The Holy Land is an area roughly located between the Mediterranean Sea and the Eastern Bank of the Jordan River. Traditionally, it is synonymous both with the biblical Land of Israel and with the region of Palestine. The term “Holy Land” usually refers to a territory roughly corresponding to the modern State of Israel, the State of Palestine, western Jordan, and parts of southern Lebanon and southwestern Syria. Jews, Christians, and Muslims regard it as holy. Part of the significance of the land stems from the religious significance of Jerusalem, and the location of the First and Second Temples), as the historical region of Jesus’ ministry, and as the site of the first Qibla of Islam, as well as the site of the Isra and Mi’raj event of c. 621 CE in Islam.   read more…

Mount Hermon

26 July 2021 | Author/Destination: | Rubric: General, Union for the Mediterranean Reading Time:  2 minutes

Lake Ram and Mount Hermon © Idobi/cc-by-sa-3.0

Lake Ram and Mount Hermon © Idobi/cc-by-sa-3.0

Mount Hermon is a mountain cluster constituting the southern end of the Anti-Lebanon mountain range. Its summit straddles the border between Syria and Lebanon and, at 2,814 m (9,232 ft) above sea level, is the highest point in Syria and is therefore in two Middle East conflict zones. On the top, in the United Nations buffer zone between Syrian and Israeli-occupied territories, is the highest permanently manned UN position in the world, known as “Hermon Hotel”, located at 2814 metres altitude. The southern slopes of Mount Hermon extend to the Israeli-occupied portion of the Golan Heights, where the Mount Hermon ski resort is located with a top elevation of 2,040 metres (6,690 ft). A peak in this area rising to 2,236 m (7,336 ft) is the highest elevation in Israeli-controlled territory.   read more…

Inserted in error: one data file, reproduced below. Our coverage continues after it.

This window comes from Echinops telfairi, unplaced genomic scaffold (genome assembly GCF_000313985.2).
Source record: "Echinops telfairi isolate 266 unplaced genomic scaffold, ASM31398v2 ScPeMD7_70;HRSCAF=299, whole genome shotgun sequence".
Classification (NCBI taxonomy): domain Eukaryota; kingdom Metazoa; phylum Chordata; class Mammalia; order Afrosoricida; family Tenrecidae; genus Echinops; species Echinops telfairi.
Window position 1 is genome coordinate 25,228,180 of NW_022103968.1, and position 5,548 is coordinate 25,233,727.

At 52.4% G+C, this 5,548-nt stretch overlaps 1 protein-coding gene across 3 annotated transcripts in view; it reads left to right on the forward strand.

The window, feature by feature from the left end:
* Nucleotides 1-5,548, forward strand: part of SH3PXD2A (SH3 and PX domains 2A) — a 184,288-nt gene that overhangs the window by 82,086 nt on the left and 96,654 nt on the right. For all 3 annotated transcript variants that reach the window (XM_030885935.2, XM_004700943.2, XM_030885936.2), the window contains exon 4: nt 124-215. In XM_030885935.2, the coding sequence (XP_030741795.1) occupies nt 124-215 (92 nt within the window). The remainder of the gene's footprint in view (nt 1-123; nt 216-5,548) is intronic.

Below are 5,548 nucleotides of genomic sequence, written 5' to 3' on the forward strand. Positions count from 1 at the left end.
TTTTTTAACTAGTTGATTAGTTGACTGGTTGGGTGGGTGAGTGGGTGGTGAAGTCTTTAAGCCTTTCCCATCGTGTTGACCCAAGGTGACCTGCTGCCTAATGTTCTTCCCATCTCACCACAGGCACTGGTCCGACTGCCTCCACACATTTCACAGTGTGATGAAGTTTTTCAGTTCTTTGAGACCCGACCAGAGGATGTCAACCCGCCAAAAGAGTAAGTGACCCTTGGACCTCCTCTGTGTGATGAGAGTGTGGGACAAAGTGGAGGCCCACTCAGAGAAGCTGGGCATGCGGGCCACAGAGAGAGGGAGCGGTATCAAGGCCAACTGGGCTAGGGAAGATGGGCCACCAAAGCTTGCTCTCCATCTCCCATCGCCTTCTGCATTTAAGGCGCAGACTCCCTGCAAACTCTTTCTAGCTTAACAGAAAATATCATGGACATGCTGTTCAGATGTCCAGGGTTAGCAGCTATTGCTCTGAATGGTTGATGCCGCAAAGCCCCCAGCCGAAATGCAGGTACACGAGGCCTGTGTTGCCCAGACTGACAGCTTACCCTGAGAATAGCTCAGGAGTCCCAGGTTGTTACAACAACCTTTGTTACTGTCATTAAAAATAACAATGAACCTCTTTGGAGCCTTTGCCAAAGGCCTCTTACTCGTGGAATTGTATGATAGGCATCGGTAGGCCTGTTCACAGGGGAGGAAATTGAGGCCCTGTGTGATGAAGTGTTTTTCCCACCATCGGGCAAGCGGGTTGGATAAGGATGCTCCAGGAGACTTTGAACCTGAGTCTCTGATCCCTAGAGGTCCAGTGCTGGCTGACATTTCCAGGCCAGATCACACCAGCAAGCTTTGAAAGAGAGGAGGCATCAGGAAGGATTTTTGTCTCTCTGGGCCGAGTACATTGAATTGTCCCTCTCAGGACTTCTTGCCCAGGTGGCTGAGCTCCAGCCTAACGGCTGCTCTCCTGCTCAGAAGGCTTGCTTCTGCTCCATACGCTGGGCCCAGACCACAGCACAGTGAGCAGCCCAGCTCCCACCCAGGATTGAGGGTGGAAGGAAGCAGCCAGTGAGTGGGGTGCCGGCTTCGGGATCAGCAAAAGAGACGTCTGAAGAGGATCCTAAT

German Jordanian University in Madaba

13 January 2021 | Author/Destination: | Rubric: General, Union for the Mediterranean, Universities, Colleges, Academies Reading Time:  6 minutes

© GJU - GJU

© GJU – GJU

German-Jordanian University (GJU) is a public university located near Madaba, Jordan. It offers more than 28 programs to over 6,000 students, primarily from Jordan and the Middle East. The curriculum differs from other Jordanian universities, with German language courses offered as preparation for the fourth academic year at a university of applied sciences in Germany and an introduction to German industry through an obligatory internship within the framework of the study program. Manar Fayyad was appointed president of the university in 2017, after being its vice-president from 2013 to 2017.   read more…

Al-Karak in Jordan

5 February 2020 | Author/Destination: | Rubric: General, Museums, Exhibitions, Union for the Mediterranean Reading Time:  11 minutes

Al-Karak and Kerak Castle © Berthold Werner/cc-by-3.0

Al-Karak and Kerak Castle © Berthold Werner/cc-by-3.0